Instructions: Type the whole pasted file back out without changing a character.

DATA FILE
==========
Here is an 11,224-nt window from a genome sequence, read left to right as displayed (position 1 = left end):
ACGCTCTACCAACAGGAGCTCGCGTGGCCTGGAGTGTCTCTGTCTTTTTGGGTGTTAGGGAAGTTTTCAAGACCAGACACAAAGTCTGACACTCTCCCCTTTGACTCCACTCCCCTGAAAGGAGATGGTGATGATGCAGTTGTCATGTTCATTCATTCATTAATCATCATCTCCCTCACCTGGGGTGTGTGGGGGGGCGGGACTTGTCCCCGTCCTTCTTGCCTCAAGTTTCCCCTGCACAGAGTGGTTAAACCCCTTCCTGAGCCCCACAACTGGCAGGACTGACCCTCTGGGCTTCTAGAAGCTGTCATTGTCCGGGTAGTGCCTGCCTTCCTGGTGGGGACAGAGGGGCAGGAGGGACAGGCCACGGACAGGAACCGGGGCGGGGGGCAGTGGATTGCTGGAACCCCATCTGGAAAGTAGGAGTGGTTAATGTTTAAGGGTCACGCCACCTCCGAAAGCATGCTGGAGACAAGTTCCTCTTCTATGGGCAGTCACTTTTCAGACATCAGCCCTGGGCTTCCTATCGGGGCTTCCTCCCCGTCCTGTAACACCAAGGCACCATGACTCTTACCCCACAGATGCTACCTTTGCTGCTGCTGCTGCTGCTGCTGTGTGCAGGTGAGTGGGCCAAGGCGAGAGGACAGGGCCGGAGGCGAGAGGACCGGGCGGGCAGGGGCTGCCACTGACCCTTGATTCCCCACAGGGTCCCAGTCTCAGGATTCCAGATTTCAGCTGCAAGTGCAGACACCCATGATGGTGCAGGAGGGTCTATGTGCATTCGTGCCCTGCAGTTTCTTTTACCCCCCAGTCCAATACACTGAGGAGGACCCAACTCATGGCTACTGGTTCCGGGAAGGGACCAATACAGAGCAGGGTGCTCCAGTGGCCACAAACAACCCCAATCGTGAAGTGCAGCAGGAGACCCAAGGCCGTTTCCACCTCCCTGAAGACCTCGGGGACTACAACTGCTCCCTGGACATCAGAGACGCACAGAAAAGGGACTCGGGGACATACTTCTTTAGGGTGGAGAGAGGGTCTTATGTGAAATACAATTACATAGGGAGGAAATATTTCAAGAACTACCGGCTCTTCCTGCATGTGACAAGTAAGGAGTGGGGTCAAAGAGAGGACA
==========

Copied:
Here is an 11,224-nt window from a genome sequence, read left to right as displayed (position 1 = left end):
ACGCTCTACCAACAGGAGCTCGCGTGGCCTGGAGTGTCTCTGTCTTTTTGGGTGTTAGGGAAGTTTTCAAGACCAGACACAAAGTCTGACACTCTCCCCTTTGACTCCACTCCCCTGAAAGGAGATGGTGATGATGCAGTTGTCATGTTCATTCATTCATTAATCATCATCTCCCTCACCTGGGGTGTGTGGGGGGGCGGGACTTGTCCCCGTCCTTCTTGCCTCAAGTTTCCCCTGCACAGAGTGGTTAAACCCCTTCCTGAGCCCCACAACTGGCAGGACTGACCCTCTGGGCTTCTAGAAGCTGTCATTGTCCGGGTAGTGCCTGCCTTCCTGGTGGGGACAGAGGGGCAGGAGGGACAGGCCACGGACAGGAACCGGGGCGGGGGGCAGTGGATTGCTGGAACCCCATCTGGAAAGTAGGAGTGGTTAATGTTTAAGGGTCACGCCACCTCCGAAAGCATGCTGGAGACAAGTTCCTCTTCTATGGGCAGTCACTTTTCAGACATCAGCCCTGGGCTTCCTATCGGGGCTTCCTCCCCGTCCTGTAACACCAAGGCACCATGACTCTTACCCCACAGATGCTACCTTTGCTGCTGCTGCTGCTGCTGCTGTGTGCAGGTGAGTGGGCCAAGGCGAGAGGACAGGGCCGGAGGCGAGAGGACCGGGCGGGCAGGGGCTGCCACTGACCCTTGATTCCCCACAGGGTCCCAGTCTCAGGATTCCAGATTTCAGCTGCAAGTGCAGACACCCATGATGGTGCAGGAGGGTCTATGTGCATTCGTGCCCTGCAGTTTCTTTTACCCCCCAGTCCAATACACTGAGGAGGACCCAACTCATGGCTACTGGTTCCGGGAAGGGACCAATACAGAGCAGGGTGCTCCAGTGGCCACAAACAACCCCAATCGTGAAGTGCAGCAGGAGACCCAAGGCCGTTTCCACCTCCCTGAAGACCTCGGGGACTACAACTGCTCCCTGGACATCAGAGACGCACAGAAAAGGGACTCGGGGACATACTTCTTTAGGGTGGAGAGAGGGTCTTATGTGAAATACAATTACATAGGGAGGAAATATTTCAAGAACTACCGGCTCTTCCTGCATGTGACAAGTAAGGAGTGGGGTCAAAGAGAGGACA